The Yukon River is a major watercourse of northwestern North America.
The name Yukon is derived from the Gwich’in language and means “great river.”
The source of the river is located in the northwest corner of British Columbia from which it proceeds to flow through Yukon Territory into Alaska and empties into the Bering Sea at the Yukon-Kuskokwim Delta.
The length of the Yukon River is approximately 3,190 kilometers (1,982 miles).
The Yukon River is the third longest river in North America.
It is the longest river in Alaska and the Yukon.
There are 2040 kilometers (1,267 miles) of the river in the state of Alaska and 1150 kilometers
(715 miles) in Canada.
The average flow is 6,430 cubic meter (227,000 cubic feet) per second.
The Yukon–Kuskokwim Delta is a river delta located where the Yukon and Kuskokwim rivers empty into the Bering Sea on the west coast of the U.S. state of Alaska. At approximately 129,500 square kilometers (50,000 sq mi) in size, it is one of the largest deltas in the world. It is larger than the Mississippi Delta, and comparable in size to the entire U.S. state of Louisiana. The delta, which consists mostly of tundra, is protected as part of the Yukon Delta National Wildlife Refuge.
The drainage basin or watershed of the Yukon River encompasses 832,700 square kilometers
(321,500 square miles) of North America, making it the fourth largest on the continent. The drainage basin is about 20% larger than Texas.
This huge area was occupied solely by North American Indians until the mid-19th century, when peoples of European descent (including explorers from the eastward-expanding Russian Empire) began to move into the region, first as fur traders and then in search of mineral wealth.
It was one of the main ways that people travelled during the 1896–1903 Klondike Gold Rush.
Paddle-wheel riverboats continued as the dominant form of transportation along the river until the 1950s when the Klondike Highway was completed.
The main east- and north-bank tributaries are the Teslin, Big Salmon, Pelly, Stewart, Klondike,
Porcupine, and Koyukuk; the west- and south-bank tributaries are the Takhini, White, and Tanana.
After the purchase of Alaska by the United States in 1867, the Alaska Commercial Company acquired the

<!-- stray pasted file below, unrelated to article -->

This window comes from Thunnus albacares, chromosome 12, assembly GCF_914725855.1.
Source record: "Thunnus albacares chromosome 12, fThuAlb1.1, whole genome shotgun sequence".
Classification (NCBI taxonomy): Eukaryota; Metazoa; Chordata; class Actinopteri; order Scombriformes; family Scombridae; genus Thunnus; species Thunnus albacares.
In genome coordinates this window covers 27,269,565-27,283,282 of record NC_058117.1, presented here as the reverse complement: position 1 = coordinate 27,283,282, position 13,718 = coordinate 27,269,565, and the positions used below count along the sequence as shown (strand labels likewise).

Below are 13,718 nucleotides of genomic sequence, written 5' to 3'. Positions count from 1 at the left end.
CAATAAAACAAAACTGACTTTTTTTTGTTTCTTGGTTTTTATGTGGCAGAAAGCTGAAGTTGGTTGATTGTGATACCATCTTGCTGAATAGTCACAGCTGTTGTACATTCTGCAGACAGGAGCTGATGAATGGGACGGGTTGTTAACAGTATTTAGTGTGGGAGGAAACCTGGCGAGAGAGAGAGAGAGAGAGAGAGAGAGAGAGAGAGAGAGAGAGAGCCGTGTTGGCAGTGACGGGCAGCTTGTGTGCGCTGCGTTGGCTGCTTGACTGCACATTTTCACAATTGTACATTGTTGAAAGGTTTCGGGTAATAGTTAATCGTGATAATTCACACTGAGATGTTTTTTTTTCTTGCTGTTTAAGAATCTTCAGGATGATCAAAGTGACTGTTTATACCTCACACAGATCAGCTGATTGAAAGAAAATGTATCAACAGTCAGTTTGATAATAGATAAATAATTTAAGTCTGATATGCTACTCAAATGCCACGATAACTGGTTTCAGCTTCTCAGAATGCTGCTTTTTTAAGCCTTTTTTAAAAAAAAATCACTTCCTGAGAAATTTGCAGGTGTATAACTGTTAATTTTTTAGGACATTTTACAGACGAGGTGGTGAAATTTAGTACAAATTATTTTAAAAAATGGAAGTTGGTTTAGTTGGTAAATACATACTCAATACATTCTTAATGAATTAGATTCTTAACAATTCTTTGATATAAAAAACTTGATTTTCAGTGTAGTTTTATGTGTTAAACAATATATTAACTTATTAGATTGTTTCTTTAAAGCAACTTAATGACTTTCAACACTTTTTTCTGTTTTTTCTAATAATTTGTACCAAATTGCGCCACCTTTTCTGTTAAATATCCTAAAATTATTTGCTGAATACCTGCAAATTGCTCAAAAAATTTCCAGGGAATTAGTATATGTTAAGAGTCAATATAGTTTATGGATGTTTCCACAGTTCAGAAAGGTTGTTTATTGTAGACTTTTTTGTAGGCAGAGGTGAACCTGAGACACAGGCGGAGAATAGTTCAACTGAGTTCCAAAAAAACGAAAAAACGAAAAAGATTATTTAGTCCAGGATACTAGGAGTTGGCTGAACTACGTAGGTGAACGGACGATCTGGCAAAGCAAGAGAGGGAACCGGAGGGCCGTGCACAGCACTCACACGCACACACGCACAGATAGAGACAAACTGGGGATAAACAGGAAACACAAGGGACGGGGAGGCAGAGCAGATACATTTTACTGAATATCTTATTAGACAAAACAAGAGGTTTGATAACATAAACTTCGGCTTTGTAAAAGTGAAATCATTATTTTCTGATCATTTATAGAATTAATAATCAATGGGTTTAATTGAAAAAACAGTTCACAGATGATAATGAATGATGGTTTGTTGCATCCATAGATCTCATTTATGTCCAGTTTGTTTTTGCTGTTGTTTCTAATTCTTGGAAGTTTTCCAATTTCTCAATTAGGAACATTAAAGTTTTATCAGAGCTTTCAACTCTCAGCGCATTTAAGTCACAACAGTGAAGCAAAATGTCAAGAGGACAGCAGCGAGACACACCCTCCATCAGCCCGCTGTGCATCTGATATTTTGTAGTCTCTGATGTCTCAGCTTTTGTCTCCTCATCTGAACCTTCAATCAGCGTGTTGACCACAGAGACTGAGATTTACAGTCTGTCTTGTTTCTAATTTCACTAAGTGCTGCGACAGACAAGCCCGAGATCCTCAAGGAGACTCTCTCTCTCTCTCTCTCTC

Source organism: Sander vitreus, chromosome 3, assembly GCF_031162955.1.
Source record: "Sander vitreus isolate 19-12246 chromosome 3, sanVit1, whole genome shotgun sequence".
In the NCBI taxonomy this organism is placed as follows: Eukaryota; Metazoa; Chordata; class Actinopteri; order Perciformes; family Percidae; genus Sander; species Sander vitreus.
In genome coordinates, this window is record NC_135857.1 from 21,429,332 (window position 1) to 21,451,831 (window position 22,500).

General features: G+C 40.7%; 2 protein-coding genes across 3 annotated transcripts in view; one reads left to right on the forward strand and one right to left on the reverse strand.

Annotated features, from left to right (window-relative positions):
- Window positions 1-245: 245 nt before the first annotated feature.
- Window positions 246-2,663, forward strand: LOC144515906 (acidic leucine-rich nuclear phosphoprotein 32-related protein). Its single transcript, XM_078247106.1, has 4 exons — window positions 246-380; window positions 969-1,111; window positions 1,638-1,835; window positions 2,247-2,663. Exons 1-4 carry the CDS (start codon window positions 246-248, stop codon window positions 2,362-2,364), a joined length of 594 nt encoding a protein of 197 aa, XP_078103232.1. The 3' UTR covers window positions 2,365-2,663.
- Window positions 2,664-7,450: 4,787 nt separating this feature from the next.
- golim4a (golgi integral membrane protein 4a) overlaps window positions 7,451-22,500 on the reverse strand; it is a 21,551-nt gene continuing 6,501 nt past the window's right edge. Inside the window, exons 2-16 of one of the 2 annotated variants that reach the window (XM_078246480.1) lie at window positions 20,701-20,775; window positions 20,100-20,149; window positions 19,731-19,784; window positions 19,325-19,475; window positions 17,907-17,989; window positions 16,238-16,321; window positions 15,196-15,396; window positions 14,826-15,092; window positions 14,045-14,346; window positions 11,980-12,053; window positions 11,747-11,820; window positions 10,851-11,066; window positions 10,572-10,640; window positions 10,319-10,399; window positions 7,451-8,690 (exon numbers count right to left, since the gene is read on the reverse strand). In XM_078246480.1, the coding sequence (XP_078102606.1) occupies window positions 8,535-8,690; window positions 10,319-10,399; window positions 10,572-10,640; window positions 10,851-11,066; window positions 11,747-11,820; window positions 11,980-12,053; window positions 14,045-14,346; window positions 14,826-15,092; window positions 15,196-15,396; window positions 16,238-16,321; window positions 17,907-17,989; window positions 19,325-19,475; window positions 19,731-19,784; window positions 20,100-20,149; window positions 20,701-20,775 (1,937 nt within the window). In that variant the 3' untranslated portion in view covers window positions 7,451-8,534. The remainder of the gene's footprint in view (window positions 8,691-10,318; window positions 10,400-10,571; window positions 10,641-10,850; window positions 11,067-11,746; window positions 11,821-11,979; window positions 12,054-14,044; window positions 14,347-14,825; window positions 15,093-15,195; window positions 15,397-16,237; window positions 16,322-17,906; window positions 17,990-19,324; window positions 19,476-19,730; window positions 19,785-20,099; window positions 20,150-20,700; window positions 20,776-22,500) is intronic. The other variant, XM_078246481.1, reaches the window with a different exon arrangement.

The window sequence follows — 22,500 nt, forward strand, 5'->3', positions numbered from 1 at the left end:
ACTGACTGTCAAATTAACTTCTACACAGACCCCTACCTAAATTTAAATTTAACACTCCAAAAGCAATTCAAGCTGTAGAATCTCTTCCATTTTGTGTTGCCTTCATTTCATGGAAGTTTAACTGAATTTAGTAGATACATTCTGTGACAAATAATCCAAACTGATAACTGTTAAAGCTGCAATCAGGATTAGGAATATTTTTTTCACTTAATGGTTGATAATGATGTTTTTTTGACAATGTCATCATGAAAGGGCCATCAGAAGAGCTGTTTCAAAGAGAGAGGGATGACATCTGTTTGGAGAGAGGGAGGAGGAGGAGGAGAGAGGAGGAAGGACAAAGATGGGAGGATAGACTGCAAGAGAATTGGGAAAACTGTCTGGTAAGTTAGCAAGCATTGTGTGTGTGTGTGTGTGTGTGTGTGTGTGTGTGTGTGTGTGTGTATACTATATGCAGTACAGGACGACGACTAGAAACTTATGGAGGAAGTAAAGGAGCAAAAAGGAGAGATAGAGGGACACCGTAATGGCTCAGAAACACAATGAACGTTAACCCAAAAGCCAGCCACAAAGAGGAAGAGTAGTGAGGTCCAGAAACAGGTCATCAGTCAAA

assets of the Russian-American Company and constructed several posts at various locations on the Yukon River.
Despite its length, there are only four vehicle-carrying bridges across the river.
A car ferry crosses the river at Dawson City in the summer; it is replaced by an ice bridge over the
frozen river during the winter.
The Yukon River is home to one of the longest salmon runs in the world. Each year coho, chum, and Chinook (aka king) salmon return to their terminal streams in Alaska, the Yukon Territories, and British Columbia.
Whitehorse Fishway on the Yukon River at the Whitehorse dam is the longest wooden fish ladder in the world at 366 meters (1,200 feet) long. It helps migrating Chinook salmon on the final leg of their epic journey.
The villages along the Yukon have historically and continue to rely on salmon for their cultural, subsistence, and commercial needs. Salmon are traditionally dried, smoked, and frozen for both human and sled dog consumption. Common methods of fishing on the Yukon include set gillnets, drift nets, dip nets, and fish wheels.
The Yukon River Inter-Tribal Watershed Council is made up of 66 First Nations and tribes in Alaska and Canada, living along the Yukon River. The council serves as a lobby group for protecting and cleaning up the Yukon.
The Yukon basin is one of the most sparsely populated and least developed regions of North America.
Perhaps the main resource of the Yukon basin is its scenery, isolation, and sparse population, all of which are attractive to tourists seeking to escape the more crowded and less scenically endowed areas of the continent.
There is a lot more to the Yukon River than exquisite landscape, as wolves, grizzly bears and moose are often seen at the river’s edge. Ospreys, golden eagles and vividly-coloured mountain bluebirds fill the skies, and otters and beavers occupy the water.
The Yukon River is used to generate hydroelectricity, but it remains one of the greatest undeveloped hydroelectric resources in North America.
The Lewes River is the former name of the upper course of the Yukon, from Marsh Lake to the confluence of the Pelly River at Fort Selkirk
A portion of the river in Yukon — “The Thirty Mile” section, from Lake Laberge to the Teslin River —
is a national heritage river and a unit of Klondike Gold Rush International Historical Park.
The Yukon River Quest, at 715 kilometers (444 miles) is the longest annual canoe and kayak race in the world.
The Yukon River features as the setting for the 2015 National Geographic Channel series Yukon River